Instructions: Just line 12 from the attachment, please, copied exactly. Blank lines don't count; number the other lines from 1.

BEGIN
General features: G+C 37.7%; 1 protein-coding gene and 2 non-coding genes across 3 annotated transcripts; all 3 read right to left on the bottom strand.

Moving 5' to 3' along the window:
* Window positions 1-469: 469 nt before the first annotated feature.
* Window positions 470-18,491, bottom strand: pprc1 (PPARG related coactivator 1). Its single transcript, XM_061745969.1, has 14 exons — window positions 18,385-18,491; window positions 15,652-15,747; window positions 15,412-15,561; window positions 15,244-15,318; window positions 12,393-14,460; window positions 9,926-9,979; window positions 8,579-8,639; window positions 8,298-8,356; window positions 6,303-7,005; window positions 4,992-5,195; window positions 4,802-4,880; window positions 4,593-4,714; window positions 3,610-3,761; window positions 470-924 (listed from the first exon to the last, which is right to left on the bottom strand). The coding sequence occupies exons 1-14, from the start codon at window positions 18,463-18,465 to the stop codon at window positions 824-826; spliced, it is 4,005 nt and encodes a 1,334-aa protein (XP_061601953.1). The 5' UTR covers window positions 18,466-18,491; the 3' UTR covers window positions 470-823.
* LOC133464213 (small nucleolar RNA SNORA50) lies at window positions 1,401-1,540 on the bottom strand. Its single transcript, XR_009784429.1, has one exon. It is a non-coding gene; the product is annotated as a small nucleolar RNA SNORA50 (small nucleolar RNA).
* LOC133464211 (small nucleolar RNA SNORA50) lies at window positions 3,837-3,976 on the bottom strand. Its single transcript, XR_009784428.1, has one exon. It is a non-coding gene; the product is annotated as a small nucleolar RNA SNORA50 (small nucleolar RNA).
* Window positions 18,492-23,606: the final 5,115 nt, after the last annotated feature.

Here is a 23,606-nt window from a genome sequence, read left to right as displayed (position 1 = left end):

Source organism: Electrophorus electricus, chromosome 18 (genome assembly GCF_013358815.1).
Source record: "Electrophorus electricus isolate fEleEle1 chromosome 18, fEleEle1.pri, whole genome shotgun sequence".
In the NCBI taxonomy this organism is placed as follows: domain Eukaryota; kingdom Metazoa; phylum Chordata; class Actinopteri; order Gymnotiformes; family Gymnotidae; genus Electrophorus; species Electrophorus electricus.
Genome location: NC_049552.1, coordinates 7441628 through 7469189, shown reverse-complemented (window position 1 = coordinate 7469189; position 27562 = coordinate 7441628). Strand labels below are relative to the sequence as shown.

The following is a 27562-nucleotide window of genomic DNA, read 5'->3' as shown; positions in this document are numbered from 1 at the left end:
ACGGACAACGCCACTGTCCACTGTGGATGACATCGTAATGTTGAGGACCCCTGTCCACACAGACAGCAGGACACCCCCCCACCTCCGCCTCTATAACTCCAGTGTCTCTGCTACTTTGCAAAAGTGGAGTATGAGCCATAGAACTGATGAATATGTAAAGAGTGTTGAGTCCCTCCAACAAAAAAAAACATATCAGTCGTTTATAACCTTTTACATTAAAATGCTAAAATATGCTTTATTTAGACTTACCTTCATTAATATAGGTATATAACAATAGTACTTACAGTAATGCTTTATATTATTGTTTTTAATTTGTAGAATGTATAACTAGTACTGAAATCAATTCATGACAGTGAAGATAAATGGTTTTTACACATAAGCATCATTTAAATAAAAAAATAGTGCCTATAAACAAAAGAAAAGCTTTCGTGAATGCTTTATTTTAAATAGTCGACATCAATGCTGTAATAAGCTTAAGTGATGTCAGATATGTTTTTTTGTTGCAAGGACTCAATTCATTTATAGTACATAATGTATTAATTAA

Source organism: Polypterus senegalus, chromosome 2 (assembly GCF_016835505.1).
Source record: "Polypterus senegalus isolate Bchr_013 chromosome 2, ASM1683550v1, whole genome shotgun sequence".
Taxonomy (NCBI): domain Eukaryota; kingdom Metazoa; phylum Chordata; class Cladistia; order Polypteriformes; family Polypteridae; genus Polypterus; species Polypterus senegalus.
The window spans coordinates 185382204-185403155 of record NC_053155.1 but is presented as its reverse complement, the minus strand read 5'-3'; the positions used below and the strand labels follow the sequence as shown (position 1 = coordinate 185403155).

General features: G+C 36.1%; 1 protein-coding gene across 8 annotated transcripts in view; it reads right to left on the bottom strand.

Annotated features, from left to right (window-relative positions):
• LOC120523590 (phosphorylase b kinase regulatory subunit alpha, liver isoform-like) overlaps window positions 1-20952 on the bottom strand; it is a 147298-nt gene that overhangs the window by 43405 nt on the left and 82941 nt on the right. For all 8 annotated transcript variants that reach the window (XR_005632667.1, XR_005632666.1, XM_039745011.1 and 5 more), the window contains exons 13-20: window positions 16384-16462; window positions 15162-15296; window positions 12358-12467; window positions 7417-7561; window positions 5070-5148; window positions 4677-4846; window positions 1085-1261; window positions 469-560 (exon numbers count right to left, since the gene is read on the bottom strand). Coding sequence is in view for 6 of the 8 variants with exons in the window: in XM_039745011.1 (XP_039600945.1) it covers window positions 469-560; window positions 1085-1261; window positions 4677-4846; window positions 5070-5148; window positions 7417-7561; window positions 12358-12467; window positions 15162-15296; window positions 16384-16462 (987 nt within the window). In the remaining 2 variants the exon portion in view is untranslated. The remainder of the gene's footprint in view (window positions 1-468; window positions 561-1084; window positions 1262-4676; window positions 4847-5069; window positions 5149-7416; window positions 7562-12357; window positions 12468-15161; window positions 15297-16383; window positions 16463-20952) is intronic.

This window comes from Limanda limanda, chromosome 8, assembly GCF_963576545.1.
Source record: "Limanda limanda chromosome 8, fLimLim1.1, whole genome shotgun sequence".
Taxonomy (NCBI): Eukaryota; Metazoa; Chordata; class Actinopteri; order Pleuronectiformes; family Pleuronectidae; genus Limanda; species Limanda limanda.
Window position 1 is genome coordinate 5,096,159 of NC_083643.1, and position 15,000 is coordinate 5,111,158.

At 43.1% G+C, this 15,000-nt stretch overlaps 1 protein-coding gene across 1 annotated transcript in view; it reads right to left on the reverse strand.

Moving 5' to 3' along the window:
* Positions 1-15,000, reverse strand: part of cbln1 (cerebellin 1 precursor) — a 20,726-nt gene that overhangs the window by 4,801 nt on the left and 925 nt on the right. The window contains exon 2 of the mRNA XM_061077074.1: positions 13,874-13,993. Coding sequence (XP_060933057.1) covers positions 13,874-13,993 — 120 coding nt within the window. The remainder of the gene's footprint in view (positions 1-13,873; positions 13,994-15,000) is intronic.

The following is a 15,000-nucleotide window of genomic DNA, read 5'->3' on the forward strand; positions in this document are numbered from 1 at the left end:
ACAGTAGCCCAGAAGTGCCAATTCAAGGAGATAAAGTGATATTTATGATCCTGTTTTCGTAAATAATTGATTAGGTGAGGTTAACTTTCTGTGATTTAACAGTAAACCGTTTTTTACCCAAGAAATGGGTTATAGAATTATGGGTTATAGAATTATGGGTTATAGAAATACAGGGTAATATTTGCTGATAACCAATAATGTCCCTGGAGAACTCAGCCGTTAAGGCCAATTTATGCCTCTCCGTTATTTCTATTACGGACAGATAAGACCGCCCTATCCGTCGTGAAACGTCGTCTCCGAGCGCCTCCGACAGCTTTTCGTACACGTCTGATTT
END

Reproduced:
Genome location: NC_049552.1, coordinates 7441628 through 7469189, shown reverse-complemented (window position 1 = coordinate 7469189; position 27562 = coordinate 7441628). Strand labels below are relative to the sequence as shown.